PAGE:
The National Transportation Safety Board reported that U.S.civil aviation accidents showed a slight uptick in 2011 over 2010. For a second year in a row, there were no Part 121 accidents. Part 135 on-demand charters did reveal a marked increase, however.
While last year produced a “mixed bag” of modest growth that favored mainline airlines over regional carriers and international over domestic travel, the FAA predicts that airline passenger travel will nearly double over the next 20 years.
Next month marks the 60th anniversary of the birth of one of aviation’s great “might-have-beens.” The start of development of an aircraft that became a source of national pride. The start of an aircraft that could have been a world-beater. I’m referring to Canada’s mighty Avro CF-105 Arrow fighter. But an even more recent anniversary looms on Monday: the 53rd anniversary of its death.
It took quite a while, but the FAA finally did the right thing—to a point—when it announced that it would give passenger-carrying airlines two years to institute new flight/duty time rules.
Turbine business airplanes experienced a major increase in accidents last year, compared with 2010. According to statistics compiled by AIN, nonfatal accidents involving U.S.-registered business jets nearly doubled from 16 in 2010 to 31 last year, while U.S.-registered turboprop accidents surged from 32 to 43 year-over-year. In the one fatal jet accident recorded last year, all four crewmembers were killed in the April 2 crash of a Gulfstream G650, which was on a certification test flight; two people had died in the single fatal accident of a business jet in 2010.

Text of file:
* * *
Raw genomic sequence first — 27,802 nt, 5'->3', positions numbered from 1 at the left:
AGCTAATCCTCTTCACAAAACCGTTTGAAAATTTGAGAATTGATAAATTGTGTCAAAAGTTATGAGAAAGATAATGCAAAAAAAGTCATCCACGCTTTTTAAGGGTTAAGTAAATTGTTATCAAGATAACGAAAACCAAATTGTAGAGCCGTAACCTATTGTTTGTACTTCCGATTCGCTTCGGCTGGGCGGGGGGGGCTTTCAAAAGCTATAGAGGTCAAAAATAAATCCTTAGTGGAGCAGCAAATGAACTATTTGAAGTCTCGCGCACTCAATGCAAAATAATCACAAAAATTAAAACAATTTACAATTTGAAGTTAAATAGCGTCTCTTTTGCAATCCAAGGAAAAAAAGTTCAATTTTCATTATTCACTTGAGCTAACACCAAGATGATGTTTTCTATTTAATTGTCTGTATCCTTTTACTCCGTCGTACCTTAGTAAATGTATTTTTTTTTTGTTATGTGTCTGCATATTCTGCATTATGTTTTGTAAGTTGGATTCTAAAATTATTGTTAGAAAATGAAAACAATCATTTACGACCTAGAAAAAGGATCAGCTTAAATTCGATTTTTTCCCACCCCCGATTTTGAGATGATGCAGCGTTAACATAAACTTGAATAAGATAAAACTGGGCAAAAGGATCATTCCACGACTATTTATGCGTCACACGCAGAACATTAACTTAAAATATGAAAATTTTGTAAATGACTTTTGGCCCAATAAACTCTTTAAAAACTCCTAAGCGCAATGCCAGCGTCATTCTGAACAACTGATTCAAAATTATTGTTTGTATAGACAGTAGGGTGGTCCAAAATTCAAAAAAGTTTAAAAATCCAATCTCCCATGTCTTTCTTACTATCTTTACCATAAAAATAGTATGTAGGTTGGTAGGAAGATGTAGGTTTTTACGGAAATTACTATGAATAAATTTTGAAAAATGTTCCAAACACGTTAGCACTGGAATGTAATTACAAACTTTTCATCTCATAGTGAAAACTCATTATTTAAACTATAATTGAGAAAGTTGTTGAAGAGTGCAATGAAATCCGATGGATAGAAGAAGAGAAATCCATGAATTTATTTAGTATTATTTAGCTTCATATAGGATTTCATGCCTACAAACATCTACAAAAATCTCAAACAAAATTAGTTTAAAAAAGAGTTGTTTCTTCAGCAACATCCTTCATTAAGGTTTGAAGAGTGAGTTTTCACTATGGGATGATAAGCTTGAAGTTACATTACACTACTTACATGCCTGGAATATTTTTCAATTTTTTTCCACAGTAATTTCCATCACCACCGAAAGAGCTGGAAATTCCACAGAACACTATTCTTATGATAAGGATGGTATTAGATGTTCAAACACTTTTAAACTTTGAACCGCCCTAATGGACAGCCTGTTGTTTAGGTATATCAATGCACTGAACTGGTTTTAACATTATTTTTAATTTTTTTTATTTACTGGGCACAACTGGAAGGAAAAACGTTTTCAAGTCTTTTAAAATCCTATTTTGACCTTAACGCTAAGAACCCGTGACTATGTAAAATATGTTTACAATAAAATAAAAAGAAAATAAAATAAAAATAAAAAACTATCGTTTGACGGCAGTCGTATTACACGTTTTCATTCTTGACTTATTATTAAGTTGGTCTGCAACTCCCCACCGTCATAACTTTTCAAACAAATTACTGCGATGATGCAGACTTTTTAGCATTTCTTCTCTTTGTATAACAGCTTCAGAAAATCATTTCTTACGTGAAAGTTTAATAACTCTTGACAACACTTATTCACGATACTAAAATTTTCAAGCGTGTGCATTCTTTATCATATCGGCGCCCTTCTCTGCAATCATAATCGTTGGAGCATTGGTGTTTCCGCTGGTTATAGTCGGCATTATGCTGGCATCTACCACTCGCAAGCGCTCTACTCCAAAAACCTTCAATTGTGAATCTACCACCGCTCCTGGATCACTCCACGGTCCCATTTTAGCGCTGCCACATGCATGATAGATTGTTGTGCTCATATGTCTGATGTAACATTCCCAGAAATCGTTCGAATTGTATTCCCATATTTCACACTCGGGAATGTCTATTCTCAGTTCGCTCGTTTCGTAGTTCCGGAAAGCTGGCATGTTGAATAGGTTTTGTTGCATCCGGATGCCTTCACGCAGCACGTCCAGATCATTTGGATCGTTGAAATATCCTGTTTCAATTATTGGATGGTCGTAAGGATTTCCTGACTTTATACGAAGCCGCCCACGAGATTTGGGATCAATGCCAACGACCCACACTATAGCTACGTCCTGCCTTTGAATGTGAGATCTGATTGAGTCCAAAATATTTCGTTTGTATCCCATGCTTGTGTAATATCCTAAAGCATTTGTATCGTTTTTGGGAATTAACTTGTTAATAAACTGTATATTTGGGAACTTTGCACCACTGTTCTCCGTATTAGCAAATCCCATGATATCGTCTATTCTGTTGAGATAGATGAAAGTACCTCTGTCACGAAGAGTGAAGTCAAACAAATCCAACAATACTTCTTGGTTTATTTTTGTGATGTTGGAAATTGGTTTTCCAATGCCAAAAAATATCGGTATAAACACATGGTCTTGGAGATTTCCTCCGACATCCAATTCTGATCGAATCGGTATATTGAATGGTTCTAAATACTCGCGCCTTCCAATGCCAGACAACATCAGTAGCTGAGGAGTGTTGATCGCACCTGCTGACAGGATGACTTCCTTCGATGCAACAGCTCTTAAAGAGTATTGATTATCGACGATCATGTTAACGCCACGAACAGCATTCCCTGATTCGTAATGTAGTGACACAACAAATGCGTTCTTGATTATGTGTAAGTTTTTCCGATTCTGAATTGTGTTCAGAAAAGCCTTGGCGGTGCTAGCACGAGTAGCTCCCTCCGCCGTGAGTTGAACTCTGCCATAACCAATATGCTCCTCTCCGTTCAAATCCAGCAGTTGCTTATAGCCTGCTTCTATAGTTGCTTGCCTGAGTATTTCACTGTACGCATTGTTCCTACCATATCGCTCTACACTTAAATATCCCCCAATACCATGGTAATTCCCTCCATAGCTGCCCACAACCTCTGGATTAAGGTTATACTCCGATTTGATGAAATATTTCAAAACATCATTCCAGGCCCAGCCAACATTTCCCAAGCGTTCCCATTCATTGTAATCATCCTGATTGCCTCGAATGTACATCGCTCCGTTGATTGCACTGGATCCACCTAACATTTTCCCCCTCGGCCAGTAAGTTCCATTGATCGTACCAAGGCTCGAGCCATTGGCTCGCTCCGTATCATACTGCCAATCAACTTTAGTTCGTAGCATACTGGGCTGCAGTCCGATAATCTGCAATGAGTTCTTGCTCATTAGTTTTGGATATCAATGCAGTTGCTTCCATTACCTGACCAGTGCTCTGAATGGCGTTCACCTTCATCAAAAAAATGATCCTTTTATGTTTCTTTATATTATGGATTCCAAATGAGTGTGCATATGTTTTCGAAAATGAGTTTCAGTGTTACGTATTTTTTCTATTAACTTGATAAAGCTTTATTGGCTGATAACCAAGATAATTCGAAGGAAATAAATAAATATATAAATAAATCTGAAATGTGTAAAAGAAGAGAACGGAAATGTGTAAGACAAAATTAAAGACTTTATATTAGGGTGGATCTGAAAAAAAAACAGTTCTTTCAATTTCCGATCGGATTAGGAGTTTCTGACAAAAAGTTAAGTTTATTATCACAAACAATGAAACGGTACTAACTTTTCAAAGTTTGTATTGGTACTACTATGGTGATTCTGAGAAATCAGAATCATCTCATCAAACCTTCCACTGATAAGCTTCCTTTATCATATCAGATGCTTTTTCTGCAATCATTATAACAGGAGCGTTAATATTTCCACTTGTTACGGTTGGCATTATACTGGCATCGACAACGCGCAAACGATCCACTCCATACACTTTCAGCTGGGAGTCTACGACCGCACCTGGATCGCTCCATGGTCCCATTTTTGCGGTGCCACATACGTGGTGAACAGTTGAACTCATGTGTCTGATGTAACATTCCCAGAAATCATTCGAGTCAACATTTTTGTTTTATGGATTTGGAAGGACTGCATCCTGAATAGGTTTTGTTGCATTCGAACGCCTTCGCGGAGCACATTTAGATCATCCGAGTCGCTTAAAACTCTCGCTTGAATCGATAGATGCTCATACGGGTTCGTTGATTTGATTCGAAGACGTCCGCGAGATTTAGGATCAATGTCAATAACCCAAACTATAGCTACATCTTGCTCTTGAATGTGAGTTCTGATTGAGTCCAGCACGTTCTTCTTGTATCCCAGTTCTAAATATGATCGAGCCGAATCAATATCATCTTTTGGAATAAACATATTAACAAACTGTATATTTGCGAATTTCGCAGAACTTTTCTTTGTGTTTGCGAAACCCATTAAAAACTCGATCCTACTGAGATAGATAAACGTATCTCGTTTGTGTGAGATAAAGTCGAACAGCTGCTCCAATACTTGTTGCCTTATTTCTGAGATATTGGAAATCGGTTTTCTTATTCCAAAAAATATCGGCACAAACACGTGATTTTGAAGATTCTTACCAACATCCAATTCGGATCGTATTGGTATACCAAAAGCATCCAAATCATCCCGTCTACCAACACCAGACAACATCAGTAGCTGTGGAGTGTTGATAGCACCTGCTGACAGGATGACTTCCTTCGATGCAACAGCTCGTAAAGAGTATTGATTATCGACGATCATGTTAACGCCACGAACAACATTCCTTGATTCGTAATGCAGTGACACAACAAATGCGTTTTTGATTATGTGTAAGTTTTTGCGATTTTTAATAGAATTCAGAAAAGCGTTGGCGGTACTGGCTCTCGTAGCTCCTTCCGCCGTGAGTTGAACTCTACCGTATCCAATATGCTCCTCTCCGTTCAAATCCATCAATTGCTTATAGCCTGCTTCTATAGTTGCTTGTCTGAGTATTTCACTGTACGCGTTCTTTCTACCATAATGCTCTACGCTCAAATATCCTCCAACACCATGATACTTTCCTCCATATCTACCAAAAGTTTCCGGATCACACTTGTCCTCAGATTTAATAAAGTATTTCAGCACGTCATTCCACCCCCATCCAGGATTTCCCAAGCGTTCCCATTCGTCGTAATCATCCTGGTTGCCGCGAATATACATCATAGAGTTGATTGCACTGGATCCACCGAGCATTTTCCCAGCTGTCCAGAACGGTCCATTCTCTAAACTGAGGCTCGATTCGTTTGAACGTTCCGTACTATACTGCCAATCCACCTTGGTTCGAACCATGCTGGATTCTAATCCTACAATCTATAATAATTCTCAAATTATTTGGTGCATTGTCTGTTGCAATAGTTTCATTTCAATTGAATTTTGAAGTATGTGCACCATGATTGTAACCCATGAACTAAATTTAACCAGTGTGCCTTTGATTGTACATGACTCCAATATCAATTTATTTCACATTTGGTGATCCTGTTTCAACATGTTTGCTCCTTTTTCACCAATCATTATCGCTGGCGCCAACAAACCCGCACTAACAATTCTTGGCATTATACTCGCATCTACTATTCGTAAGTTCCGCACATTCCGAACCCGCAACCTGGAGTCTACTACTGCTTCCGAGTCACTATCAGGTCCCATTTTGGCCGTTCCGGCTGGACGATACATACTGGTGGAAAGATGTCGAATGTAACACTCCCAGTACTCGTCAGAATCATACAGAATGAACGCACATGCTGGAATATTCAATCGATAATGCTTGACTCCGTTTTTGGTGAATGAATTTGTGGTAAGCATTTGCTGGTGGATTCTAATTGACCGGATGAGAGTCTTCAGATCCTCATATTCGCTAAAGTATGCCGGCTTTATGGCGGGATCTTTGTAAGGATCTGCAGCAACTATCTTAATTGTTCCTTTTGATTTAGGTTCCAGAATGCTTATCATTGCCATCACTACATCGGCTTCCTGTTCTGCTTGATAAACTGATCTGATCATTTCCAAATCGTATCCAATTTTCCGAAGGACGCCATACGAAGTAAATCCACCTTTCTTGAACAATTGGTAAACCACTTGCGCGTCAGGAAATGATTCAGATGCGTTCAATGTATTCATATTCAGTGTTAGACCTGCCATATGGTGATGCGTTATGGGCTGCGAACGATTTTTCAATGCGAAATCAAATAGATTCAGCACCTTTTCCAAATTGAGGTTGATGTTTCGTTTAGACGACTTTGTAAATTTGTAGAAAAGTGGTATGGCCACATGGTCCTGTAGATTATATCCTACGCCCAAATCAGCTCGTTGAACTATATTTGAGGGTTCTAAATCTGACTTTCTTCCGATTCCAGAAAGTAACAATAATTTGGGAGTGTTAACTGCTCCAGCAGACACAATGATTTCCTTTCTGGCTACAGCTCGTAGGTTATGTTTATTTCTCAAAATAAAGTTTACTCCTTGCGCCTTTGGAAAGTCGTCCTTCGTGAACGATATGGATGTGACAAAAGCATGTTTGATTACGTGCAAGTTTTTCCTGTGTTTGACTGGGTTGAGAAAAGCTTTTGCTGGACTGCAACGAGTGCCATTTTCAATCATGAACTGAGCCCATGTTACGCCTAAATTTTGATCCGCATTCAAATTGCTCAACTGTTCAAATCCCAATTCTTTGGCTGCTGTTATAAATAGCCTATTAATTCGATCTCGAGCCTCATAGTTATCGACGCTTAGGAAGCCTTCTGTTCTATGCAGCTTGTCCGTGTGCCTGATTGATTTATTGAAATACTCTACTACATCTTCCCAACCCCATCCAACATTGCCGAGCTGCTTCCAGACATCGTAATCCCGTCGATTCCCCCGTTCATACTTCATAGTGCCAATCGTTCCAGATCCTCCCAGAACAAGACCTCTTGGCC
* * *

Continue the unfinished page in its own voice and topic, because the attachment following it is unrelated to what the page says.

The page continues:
Atlanta-based Precision Aviation Group (PAG) has acquired Aero Technology of Long Beach, Calif. ATI provides accessories, avionics and instruments to the commercial transport, military and regional airline markets.
Located on Long Beach International Airport, ATI operates out of a 25,000-sq-ft facility, employs 38 people including 18 technicians and holds FAA, EASA and airline certifications.
Talks between the pilots of American Eagle and the management of AMR over the terms of a proposed divestiture of the regional airline reached an impasse over this weekend.
Amid changes to the format of its annual “most wanted” list, the NTSB has included improvement in general aviation safety as one of its hot-button topics. In the past, the Safety Board had used the list as a sort of scorecard, keeping track of the progress of its specific outstanding safety recommendations, which would remain in the list until they were resolved. That began to prove unwieldy as the number of open recommendations piled up.
Brazil’s TRIP Linhas Aéreas today announced plans to acquire 18 new 68-seat ATR 72-600s and reserve options on another 22. The airline will order nine ATR-600s directly from the manufacturer and lease another nine from Air Lease Corporation and Gecas. The addition of the 18 airplanes to the fleet would make TRIP the largest ATR operator in the world, with 51 of the Franco-Italian turboprops.
To the European Regions Airline Association, the last 36 months have proved the most challenging period the industry at large has ever faced, leaving ERA general director Mike Ambrose and his team laser focused on sending a clear message that the association’s members can no longer accept the status quo in Brussels.